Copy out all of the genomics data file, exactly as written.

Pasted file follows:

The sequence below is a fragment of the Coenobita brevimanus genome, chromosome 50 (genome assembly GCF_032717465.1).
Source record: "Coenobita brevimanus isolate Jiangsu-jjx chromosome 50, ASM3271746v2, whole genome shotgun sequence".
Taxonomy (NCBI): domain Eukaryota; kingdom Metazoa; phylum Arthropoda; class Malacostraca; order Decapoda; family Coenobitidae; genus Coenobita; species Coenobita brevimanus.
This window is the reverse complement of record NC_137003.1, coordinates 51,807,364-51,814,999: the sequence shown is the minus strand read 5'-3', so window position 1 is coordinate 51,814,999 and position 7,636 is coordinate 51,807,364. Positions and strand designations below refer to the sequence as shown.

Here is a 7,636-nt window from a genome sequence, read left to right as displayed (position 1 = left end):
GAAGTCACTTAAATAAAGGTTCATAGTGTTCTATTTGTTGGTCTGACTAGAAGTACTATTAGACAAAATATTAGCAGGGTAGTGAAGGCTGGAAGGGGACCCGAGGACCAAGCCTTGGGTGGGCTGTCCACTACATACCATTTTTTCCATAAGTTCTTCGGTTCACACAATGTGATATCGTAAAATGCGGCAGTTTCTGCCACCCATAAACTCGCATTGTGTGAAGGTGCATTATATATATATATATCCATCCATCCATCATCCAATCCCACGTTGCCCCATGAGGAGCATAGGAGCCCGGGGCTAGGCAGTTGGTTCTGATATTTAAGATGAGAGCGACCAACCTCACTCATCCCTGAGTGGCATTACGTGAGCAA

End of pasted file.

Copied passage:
The sequence below is a fragment of the Coenobita brevimanus genome, chromosome 50 (genome assembly GCF_032717465.1).
Source record: "Coenobita brevimanus isolate Jiangsu-jjx chromosome 50, ASM3271746v2, whole genome shotgun sequence".
Taxonomy (NCBI): domain Eukaryota; kingdom Metazoa; phylum Arthropoda; class Malacostraca; order Decapoda; family Coenobitidae; genus Coenobita; species Coenobita brevimanus.
This window is the reverse complement of record NC_137003.1, coordinates 51,807,364-51,814,999: the sequence shown is the minus strand read 5'-3', so window position 1 is coordinate 51,814,999 and position 7,636 is coordinate 51,807,364. Positions and strand designations below refer to the sequence as shown.

Here is a 7,636-nt window from a genome sequence, read left to right as displayed (position 1 = left end):
GAAGTCACTTAAATAAAGGTTCATAGTGTTCTATTTGTTGGTCTGACTAGAAGTACTATTAGACAAAATATTAGCAGGGTAGTGAAGGCTGGAAGGGGACCCGAGGACCAAGCCTTGGGTGGGCTGTCCACTACATACCATTTTTTCCATAAGTTCTTCGGTTCACACAATGTGATATCGTAAAATGCGGCAGTTTCTGCCACCCATAAACTCGCATTGTGTGAAGGTGCATTATATATATATATATCCATCCATCCATCATCCAATCCCACGTTGCCCCATGAGGAGCATAGGAGCCCGGGGCTAGGCAGTTGGTTCTGATATTTAAGATGAGAGCGACCAACCTCACTCATCCCTGAGTGGCATTACGTGAGCAA